Monday, April 15, 2013

Orlean/ LeBlanc

LeBlanc immersed herself in an overwhelming sense in this reportage, and immediately the questions of bias, safety, and closeness to Trina were brought to my mind. Her complete immersion in the life of Trina reminded me of the novel I read by Sudhir Venkatesh, “Gang Leader for a Day”, which was an anthropological look into the life of a gang leader in Chicago. The author Sudhir becomes friends with JT (said gang leader) during his research, and eventually explores the power struggles of a gang through his connection with JT, gaining access to previously hidden aspects of gang life. The similarity between the anthropological research Sudhir does and the journalistic research of LeBlanc was visible in the immersion into a dangerous or questionable situation: both involving drugs/ prostitution/ otherwise sketchy situations. Additionally, both authors allow their personal opinions and experiences to seep into the text, also LeBlanc used “I” significantly less than Sudhir. The comparison between these types of research would be interesting, due to the apparent similarities in immersion research in two different fields.
At certain points it seems that LeBlanc is connecting herself to Trina, and I wondered why that connection was initially made: “Our shared attributes would blind me, delude me into the sort of sturdy plan of action that seems possible when you are the person you are trying to help share common ground.” Throughout the essay LeBlanc makes continued connections between herself and Trina, however the idea of trying to help her is not explained. Why is she helping her? I am curious about this connection and if it influenced LeBlanc’s writing about Trina. This also opens the questions of what sort of relationship is appropriate between narrator and subject, and I would like to talk about this in class during story proposals.

In a similar fashion as in LeBlanc’s story, Orlean is barely present at all in the story about Colin. In LeBlanc’s, as previously mentioned, I craved slightly more attention to the narrator. Because of the references to actions, conversations, and experiences the subject and the narrator were having together, the LeBlanc story felt more open regarding the role of the narrator. In contrast, Orlean is barely present in the life of Colin, although prompting statements are made at several points.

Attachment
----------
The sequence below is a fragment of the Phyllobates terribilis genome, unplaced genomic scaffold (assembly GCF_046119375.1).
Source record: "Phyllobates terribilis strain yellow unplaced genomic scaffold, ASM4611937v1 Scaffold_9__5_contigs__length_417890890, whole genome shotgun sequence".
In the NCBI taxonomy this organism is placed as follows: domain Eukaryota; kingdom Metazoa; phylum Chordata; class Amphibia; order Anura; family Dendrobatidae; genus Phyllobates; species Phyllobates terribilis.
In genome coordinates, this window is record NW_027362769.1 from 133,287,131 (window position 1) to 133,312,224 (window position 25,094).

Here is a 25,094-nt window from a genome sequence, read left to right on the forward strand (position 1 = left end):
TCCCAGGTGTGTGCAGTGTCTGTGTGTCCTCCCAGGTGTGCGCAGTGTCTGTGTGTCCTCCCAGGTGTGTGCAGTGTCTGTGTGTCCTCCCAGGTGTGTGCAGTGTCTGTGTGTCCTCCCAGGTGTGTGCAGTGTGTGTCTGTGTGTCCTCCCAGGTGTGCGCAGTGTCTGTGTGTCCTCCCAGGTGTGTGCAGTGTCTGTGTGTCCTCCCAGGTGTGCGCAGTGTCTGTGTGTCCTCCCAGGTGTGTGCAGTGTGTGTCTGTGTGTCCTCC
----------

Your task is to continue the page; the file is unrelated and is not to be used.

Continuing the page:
One of the major differences I felt between the two stories was the urgency at which I read the piece. In LeBlanc’s, I felt that the dangerous story of Trina, a drug addict, drove me to feel the need to read the piece in one sitting. Reading Orlean’s story about Colin, I put the book down several times, not out of boredom, rather out of a desire to prolong and relax during the reading. Additionally, I was struck by how two very different stories captured me in a similar way. In both pieces, the authors painted a realistic picture of Colin and Trina, and for the time that it took me to read the pieces, I felt invested and involved in their lives.


  1. Laurel,

    The connection you made between LeBlanc's reporting style and anthropological research is very interesting. When I read the piece, I too was struck by LeBlanc's complete immersion in to Trina's life and the situations and environments she exposed herself to. I never would have thought to compare this journalistic approach to anthropological research, but I think it's a good connection. I'm also curious as to the boundary between a reporter and his/her subject. LeBlanc herself in the piece states that she probably overstepped the boundary, but I think it almost made the piece more interesting to me.

  2. The lower emotional valence a story has, the harder the writer has to work.

    There's a huge connection between ethnography and narrative journalism. Glad you made the connection.